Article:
In theÂ 2nd century AD, the famous Egyptian geographer Claudius Ptolemy made reference to an important ancient town named Koloe. It has long been thought that( Qohaito Kohaito was equivalent to Koloe. But even if it is not (some modern scholars favor nearby Metera), Kohaito importance in the ancient world during this time is obvious.
Very little is known about the exact history of the settlement.Â A few ancient chronicles record thatÂ Kohaito was still flourishing in the 6th century AD. However, like Adulis and Metera, it then vanished very suddenly in the next one or two hundred years.
Kohaito, which lies at high altitude of 2700m,Â once may have served as a kind of summer retreat for the rich merchants from nearby towns. The traces of cultivated areas found between the buildings have led to the belief that Kohaito was once a garden city.
Lying some 121km south of Asmara, Kohaito’s impressive ruins are spread over a large area measuring 2.5km wide by 15km long. As much as 80 to 90% of the ruins remain unexcavated. In 1996 and 1997, a German expedition surveyed both Kohaito and Metera.
A short walk from Kohaito takes you to the edge of a vast canyon that drops away dramatically. The views of the surrounding mountains, including Mt. Ambasoira (3013m) to the south (the highest peak in Eritrea), are stunning. Far below, you can make out the terraced fields and tiny tukuls of seemingly to totally inaccessible Saho settlement.
Among Kohaito’s most important ruins is the so-calledÂ Temple of Mariam WakiroÂ that was built on a rectangular plan on a solid platform, and may have been the site of a very early Christian church or even a pre-Christian temple. In the local language this site has long been referred to asÂ ‘abode of the prestigious one’.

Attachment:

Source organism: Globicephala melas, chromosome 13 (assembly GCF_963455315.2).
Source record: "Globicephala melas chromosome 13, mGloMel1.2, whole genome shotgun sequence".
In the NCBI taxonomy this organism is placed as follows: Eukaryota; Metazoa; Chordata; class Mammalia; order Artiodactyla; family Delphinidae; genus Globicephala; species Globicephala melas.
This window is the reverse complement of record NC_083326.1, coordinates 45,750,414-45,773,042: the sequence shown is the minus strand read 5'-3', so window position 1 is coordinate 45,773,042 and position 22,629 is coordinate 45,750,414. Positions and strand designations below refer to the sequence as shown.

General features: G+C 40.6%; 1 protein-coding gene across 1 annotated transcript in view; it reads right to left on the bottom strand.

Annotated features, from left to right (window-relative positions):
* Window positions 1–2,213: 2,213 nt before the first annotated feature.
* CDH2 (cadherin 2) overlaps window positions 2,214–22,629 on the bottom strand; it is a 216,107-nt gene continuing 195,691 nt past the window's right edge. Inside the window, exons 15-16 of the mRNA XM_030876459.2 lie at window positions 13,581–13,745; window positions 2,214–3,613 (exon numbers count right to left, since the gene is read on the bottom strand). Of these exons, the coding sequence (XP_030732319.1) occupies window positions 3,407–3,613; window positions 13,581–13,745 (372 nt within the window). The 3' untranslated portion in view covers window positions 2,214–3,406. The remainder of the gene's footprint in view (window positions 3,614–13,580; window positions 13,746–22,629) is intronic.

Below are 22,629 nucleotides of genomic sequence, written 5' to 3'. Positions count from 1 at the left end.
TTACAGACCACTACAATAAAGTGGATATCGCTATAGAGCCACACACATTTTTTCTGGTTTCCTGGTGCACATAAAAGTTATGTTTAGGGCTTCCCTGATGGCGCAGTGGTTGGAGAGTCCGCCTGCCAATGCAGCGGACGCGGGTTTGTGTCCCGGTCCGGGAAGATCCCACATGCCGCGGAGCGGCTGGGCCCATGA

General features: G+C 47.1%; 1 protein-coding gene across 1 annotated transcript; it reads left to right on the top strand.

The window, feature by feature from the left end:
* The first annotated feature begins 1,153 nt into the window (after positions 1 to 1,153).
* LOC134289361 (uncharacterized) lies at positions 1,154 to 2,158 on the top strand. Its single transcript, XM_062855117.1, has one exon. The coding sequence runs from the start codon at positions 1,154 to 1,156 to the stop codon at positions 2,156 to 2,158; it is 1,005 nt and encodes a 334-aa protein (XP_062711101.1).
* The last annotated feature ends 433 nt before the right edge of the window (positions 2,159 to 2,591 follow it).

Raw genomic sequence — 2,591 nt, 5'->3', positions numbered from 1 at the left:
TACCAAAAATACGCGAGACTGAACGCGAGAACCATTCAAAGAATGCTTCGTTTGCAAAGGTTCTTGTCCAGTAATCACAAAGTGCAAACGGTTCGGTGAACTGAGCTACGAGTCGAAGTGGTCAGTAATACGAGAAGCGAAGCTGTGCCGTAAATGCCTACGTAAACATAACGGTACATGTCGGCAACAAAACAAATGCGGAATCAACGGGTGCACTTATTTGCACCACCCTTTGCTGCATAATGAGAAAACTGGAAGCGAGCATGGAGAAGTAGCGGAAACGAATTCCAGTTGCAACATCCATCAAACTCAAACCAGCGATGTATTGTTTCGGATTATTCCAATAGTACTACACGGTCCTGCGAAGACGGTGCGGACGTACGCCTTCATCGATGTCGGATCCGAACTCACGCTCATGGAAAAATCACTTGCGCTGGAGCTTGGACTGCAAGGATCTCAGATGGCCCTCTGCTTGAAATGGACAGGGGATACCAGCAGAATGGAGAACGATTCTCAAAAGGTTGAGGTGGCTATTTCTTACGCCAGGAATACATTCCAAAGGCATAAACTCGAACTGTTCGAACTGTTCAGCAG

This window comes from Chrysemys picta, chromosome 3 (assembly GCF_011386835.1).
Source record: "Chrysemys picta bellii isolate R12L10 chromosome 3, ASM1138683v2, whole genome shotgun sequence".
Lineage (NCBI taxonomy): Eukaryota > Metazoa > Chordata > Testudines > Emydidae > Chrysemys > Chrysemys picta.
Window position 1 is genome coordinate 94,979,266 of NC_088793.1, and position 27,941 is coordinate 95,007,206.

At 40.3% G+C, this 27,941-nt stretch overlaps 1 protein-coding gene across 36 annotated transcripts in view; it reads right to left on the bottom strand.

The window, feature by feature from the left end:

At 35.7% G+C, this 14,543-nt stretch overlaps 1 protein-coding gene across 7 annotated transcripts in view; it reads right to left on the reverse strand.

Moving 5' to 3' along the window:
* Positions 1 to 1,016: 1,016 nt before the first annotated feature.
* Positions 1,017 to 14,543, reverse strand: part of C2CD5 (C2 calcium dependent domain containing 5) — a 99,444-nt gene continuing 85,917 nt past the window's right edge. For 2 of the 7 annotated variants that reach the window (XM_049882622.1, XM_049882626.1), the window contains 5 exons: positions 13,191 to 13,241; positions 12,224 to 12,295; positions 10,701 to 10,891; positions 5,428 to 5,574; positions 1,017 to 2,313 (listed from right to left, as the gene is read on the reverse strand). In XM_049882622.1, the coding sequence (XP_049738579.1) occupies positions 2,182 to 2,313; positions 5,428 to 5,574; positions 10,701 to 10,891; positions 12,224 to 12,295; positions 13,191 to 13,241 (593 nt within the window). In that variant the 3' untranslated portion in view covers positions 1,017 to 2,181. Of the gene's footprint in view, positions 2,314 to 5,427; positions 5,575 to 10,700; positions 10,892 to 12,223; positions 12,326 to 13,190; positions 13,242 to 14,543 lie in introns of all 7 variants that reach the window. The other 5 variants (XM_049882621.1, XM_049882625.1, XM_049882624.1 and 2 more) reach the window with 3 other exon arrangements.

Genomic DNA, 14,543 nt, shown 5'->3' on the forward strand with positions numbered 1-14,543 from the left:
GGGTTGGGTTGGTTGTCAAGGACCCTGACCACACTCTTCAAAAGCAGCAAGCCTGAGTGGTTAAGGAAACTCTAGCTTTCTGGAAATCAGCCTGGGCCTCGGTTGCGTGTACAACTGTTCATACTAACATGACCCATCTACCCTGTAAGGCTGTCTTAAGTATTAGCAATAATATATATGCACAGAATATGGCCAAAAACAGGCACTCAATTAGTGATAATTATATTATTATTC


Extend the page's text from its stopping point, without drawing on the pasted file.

About a kilometer to the north of the ruins of Mariam Wakiro, lies aÂ tomb discovered in 1894 nicknamed ‘Meqabir Ghibtsi’ or the Egyptian tomb because of its impressive size. The tomb faces east, overlooking the Hedamo River. Rectangular in shape and built with large blocks of stones, its most distinctive features are the two quatrefoil (flower-shaped) crosses carved on the inside walls.
Shapira Dam,Â measuring 67m long and 16m deep, is constructed of large rectangular blocks of stone that measure close to 1m by 0.5m,Â is Kohaito’s greatest claim to fame. The masonry is quite beautifully dressed- one of the reasons perhaps for the dam’s incredible longevity.Â For around 1000 years, it has served the local Saho people as the main source of water. Following recent investigation carried out by the German team,Â this water cistern date back to around 1 Century AD and even before this period. On one of the walls inside the dam are some inscriptions in ancient Ge’ez, made up of 79 words, is the longest yet found in Ge’ez.
At Iyago, near Kohaito, south-east of Mt Faquiti,Â an open shelter around 9m long is covered in rock paintings dating from approximately 4000-5000BC.Â Nearly 100 figures painted in ochre, black and reddish-brown adorn the rock face, depicting cattle, antelopes and perhaps lions. Other rock shelters in the area includeÂ Ba’atti Abager, Zebanona LibanosÂ andÂ Mai Ayni, where figures include warriors with long spears and oval-shaped shields, and wearing animal skins seem to be indulging in a ritual dance.
Around Qohaito (Kohaito)
Matara (Metera)/Belew Kelew
Situated 20km south of Kohaito, house some of Eritrea’s most important historical sites. Like Kohaito, Matara (also called Metera) flourished in the 6th century AD. The scattered ruins testify to the existence of a once large and prosperous town.